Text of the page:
Last Updated: Friday - 09/24/2010
Week of February 11, 2002
Vocations director builds relationships
Hero creates climate conducive to vocations
By RAMON GONZALEZ
WCR Staff Writer
As vocations director for the Edmonton Archdiocese, Father Stephen Hero's job is to promote vocations for the priesthood and religious life.
What's his approach? "For me the priority is to build relationships with young people, to get to know them and to let them know me," he says.
And that's what the 32-year-old priest has been doing since he was appointed to the position six months ago-meeting young people where young people are and creating a climate that is conducive to vocations.
When Hero is not at his Pastoral Centre office doing paper work or talking to young people, he is speaking at parishes, schools, youth groups and different youth events.
He asks young people to consider the priesthood and religious life as an option and encourages them to pray because prayer takes us closer to the Lord and helps us to discern his will.
The idea, he says, is to help young people realize that "everyone has a vocation from God and is called to holiness."
To effectively promote vocations, "You have to be where young people are," he says. "When you get to know them, you can design programs that suit their needs."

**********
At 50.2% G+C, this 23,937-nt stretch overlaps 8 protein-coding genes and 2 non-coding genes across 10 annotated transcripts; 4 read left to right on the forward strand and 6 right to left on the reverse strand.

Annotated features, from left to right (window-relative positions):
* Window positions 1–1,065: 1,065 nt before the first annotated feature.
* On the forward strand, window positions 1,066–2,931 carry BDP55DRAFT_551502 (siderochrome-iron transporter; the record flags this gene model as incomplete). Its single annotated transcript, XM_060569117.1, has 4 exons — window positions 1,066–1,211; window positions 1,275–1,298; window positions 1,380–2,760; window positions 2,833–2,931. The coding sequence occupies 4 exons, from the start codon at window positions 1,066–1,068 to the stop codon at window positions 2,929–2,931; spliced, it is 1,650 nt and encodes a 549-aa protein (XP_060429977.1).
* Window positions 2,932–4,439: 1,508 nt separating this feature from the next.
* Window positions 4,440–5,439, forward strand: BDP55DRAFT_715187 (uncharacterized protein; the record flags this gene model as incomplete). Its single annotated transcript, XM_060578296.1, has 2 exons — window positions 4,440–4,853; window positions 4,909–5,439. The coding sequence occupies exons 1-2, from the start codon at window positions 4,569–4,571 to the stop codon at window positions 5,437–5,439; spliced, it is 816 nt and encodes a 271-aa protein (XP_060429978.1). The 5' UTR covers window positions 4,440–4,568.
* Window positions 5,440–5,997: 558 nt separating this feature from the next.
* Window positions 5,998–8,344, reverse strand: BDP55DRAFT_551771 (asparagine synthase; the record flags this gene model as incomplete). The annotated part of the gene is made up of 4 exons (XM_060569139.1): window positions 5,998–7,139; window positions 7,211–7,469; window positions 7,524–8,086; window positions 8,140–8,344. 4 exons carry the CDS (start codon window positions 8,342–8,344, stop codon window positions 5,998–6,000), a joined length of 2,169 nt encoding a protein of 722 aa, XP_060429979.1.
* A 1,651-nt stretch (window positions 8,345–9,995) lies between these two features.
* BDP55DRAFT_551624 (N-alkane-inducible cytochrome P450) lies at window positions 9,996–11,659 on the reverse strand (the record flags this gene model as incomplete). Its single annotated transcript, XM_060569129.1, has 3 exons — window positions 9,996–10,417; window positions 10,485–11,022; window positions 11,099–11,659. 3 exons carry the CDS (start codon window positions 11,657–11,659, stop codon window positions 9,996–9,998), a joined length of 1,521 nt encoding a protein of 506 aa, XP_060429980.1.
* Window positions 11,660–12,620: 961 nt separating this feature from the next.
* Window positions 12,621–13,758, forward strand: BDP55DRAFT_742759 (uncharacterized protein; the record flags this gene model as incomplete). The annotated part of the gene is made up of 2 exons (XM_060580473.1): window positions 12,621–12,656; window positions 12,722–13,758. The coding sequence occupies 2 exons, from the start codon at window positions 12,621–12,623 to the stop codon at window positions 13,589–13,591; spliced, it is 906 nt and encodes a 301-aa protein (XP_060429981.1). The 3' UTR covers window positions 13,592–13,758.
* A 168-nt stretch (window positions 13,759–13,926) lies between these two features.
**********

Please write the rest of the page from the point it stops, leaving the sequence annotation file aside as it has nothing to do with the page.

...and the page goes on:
Hero, also associate pastor at St. Albert's Holy Family Parish, replaced Father Sylvain Casavant as vocations director last August.
An effective vocation promotion program currently in place in the archdiocese is the Called by Name program. Hero said it is effective because it involves the community in the search for the best priesthood candidates.
The program basically operates on tips. If somebody knows of a person who has the right qualities to become a priest or a nun, they contact the vocations office or the archbishop, who usually writes the prospective candidate a letter.
The archbishop has sent about 70 letters to candidates whose names were sent to him in the last two years. Twenty of those letters went out last year.
"This is very effective because it encourages lay people to be on the lookout for good candidates," Hero said. "The good thing (about this program is it gets people involved. I've been approached by (lay) people who have asked me to talk to some young people (whom they think have good priestly qualities)."
Another effective way to attract candidates is to talk about vocations at the dinner table and to pray for vocations as a family, Hero said.
Several parishes in the archdiocese are doing that through the Elijah Cup program, a program in which families pray for vocations for a week using a chalice given to them by the priest during Sunday Mass. They return the chalice the following Sunday and the cup is then given to another family.
Praying around a cup used by a priest at Mass helps families and children to understand that the Eucharist is central to Catholic life and "for the Eucharist you need priests," Hero said.
Ineffective ways to promote vocations include coming on too strong and putting pressure on young people who have expressed interest. In a recent gathering of vocation directors, Hero learned of cases where one candidate has received offers and information from every religious order in town.
"That's the wrong approach. We are not desperate to take just anyone," the priest said. "We have to make sure they have been called by God and that they have a gift. If you come on too strong, they might run away before they are ready to answer that call."